Broken marriages becoming pandemic's other toll

COVID-19 is taking a toll on relationships and creating a boom for divorce lawyers, couples therapists and even debt counsellors who are helping newly single clients chart a path forward through the pandemic.

Isolation giving many couples the time the needed to figure out things aren't right

Becca Atkinson and her husband celebrated their 10th anniversary in February 2020. Four months later, they separated. (Submitted by Becca Atkinson)

COVID-19 is taking a toll on relationships and creating a boom for divorce lawyers, couples therapists and even debt counsellors who are helping newly single clients chart a path forward through the pandemic.

"What would ordinarily be a bump in a regular marriage is amplified," said Russell Alexander, a lawyer specializing in separation agreements and divorces. "That's leading people to decide their partner is not right for them."

Alexander, who oversees seven family law offices across Ontario, said their client base has grown by about 30 per cent since the pandemic began.

"We've hired five new lawyers recently to help us with the workload," he said.

Some clients are seeing a different side of their spouse that they didn't know existed.- Russell Alexander, lawyer

Becca Atkinson and her husband celebrated their 10th wedding anniversary in February 2020. Four months later, they separated. Both are public servants who began working from their home in Gatineau, Que., when COVID-19 hit.

"It was certainly stressful all being at home. Then, when the kids went back [to school] in May, it was just the two of us," said Atkinson. "There was nothing else to do except kind of stare at each other and go, 'OK, now what?'

"We were able to examine the situation and say, this isn't working anymore," said Atkinson. "Everything just became clearer. I look back at it as a blessing ... because it provided us the time to address what we hadn't been addressing."

Atkinson and her ex now share custody of their two kids, and are on the same page when it comes to parenting in a pandemic. 

The pandemic has many people realizing ‘their partner isn’t right for them,’ lawyer says

2 years ago
Duration 1:02
Russell Alexander, a lawyer specializing in separation agreements and divorces, says he’s seen a rise in the number of couples looking to separate during the pandemic as regular routines are disrupted and stressors mount.

That's not the case for many divorcing couples, according to Alexander.

"We had parents who unfortunately were using the pandemic to change parenting arrangements, unilaterally trying to make changes to perceived wrongs that they think had occurred prior to the pandemic."

Alexander saw examples of parents failing to return kids after the weekend over fears the other parent's job as a first responder or nurse on the front lines of COVID-19 could put them at risk. Parents also argued about social bubbles and in-person schooling, he said.

"There are lots of good marriages that end in divorce with or without a pandemic," said Alexander. "But some clients are seeing a different side of their spouse that they didn't know existed."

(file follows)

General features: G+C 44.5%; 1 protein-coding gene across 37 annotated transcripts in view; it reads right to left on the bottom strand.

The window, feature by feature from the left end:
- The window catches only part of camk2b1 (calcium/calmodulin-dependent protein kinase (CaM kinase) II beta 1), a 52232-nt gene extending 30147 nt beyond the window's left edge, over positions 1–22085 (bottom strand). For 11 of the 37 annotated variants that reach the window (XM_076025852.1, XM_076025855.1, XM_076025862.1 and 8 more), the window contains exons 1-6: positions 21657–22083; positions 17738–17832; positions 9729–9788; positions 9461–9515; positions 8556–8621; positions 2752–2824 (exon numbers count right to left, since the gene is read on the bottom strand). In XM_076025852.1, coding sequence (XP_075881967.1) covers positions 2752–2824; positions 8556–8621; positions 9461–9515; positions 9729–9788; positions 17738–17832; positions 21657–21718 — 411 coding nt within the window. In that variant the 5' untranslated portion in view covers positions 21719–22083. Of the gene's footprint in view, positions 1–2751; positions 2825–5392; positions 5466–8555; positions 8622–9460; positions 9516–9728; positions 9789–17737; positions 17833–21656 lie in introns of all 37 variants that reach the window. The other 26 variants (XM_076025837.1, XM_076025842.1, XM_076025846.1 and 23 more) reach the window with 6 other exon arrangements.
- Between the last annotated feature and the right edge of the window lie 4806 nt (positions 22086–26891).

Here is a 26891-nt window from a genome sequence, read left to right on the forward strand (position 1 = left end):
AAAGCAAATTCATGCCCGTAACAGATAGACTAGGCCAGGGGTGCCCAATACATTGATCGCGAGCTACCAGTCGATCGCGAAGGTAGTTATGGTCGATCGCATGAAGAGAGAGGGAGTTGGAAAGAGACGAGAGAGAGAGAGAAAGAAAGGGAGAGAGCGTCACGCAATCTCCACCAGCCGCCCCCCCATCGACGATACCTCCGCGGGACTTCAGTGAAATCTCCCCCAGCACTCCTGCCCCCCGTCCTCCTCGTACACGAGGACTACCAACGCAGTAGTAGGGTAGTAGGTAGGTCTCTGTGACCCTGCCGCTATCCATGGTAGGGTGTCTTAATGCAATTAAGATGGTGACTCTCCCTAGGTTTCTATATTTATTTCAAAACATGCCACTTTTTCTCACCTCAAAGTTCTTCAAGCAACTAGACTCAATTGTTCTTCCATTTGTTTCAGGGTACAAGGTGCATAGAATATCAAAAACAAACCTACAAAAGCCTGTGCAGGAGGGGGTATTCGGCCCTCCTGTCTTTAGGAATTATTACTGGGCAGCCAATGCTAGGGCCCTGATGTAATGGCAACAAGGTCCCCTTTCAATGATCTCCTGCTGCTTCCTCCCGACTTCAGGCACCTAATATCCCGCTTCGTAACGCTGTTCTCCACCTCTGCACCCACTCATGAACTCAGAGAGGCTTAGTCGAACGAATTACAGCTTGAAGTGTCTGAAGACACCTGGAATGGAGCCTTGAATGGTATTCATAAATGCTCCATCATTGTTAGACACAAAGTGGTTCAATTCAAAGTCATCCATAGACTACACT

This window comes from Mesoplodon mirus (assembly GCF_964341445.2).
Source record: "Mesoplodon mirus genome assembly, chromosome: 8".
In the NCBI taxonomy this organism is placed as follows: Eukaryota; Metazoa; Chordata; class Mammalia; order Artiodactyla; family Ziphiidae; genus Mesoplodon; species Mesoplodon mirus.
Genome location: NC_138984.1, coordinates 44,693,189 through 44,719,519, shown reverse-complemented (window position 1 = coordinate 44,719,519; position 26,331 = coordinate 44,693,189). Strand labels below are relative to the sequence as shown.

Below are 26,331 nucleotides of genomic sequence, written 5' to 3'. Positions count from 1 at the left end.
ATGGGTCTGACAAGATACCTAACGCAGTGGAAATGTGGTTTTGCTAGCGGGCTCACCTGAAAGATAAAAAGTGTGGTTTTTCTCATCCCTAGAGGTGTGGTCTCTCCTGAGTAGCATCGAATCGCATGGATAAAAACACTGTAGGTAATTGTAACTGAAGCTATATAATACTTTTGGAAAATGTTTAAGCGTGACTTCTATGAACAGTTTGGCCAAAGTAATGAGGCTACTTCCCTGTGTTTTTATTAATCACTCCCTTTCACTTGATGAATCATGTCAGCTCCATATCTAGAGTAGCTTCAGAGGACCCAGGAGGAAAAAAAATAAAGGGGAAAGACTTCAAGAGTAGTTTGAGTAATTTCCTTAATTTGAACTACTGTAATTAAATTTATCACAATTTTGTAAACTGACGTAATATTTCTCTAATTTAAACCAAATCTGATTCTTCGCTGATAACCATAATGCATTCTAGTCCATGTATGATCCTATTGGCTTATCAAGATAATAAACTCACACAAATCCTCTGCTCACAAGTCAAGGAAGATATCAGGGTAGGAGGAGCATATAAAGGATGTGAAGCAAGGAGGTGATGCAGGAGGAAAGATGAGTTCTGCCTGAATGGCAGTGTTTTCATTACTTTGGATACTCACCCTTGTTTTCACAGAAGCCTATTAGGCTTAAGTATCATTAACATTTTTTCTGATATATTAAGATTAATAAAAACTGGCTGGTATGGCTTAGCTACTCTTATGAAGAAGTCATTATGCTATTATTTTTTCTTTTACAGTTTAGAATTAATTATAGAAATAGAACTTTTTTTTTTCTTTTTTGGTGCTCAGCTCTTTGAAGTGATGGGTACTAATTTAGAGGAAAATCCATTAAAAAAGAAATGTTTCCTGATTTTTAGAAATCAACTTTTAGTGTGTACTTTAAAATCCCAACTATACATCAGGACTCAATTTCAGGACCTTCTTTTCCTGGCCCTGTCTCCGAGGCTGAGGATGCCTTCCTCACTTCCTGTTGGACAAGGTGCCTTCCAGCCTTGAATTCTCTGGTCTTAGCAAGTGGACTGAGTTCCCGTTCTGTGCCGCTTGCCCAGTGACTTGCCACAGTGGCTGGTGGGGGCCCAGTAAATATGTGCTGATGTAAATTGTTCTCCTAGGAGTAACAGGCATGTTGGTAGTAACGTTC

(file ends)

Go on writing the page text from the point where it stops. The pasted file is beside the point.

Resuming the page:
Even the pandemic-fuelled real estate boom may be playing a role, he said.

"If you're living in a home in Toronto that's [worth] $1.5 million, you can move an hour outside the city and buy a home for $500,000. That's a big motivator for lots of people to uproot and move, or maybe end a relationship."

‘COVID is showing us how short life is’: How the pandemic puts strain on relationships

2 years ago
Duration 1:29
Pamela George, a financial literacy and credit counsellor, says she’s seeing more clients who are looking to get their finances in order after separating from their spouse.

Arguments over money are Pamela George's bread and butter. The Ottawa financial literacy and credit counsellor said she's noticed a sea change in her clientele since the pandemic started.

"Pre-COVID, I would work with couples to help them figure out their finances together," said George. "Now, 80 per cent of my clientele are women who are looking to leave a troubled marriage, or women who have just left and need help to figure out their finances.

"They were all busy running around to dance lessons and hockey and karate and skating and busy going to work and the commute. They did not have the time to stop and think … and deal with the issues," said George. "Then the world stopped and they had no choice."

Finally, George said, they reach their breaking point. "'I've had enough of this,'" she said they tell her. "'COVID is showing us how short life is.'"

Often, George said, money problems aren't the real issue. "It's easy to say that [a job loss] brought stress onto the marriage. But from my experience, the clients who had that happen to them, they just got closer and stronger and they're making it work."

Couples therapist Sue Johnson is the founding director of the Ottawa Couple and Family institute and author of the book Hold Me Tight. She's also a clinical psychologist and professor emeritus at the University of Ottawa. 

She describes what's happening to some couples during the pandemic as a "perfect storm."

"If you're in a relatively distressed relationship, just when … your whole life is screaming at you that you need the support, you can't find it," said Johnson. "If the couple doesn't know how to deal with that pressure in a way that brings them together, it's going to pull them apart.

"There's a huge relational toll. And unfortunately ... when I'm overwhelmed with stress, I'm not very good at turning to you and looking into your face and picking up your emotional cues and giving you empathy," said Johnson. "It takes too much bandwidth."

Statistics Canada is still crunching the numbers on "changes in relationship status since the beginning of the COVID-19 pandemic," and said results will be published later this year.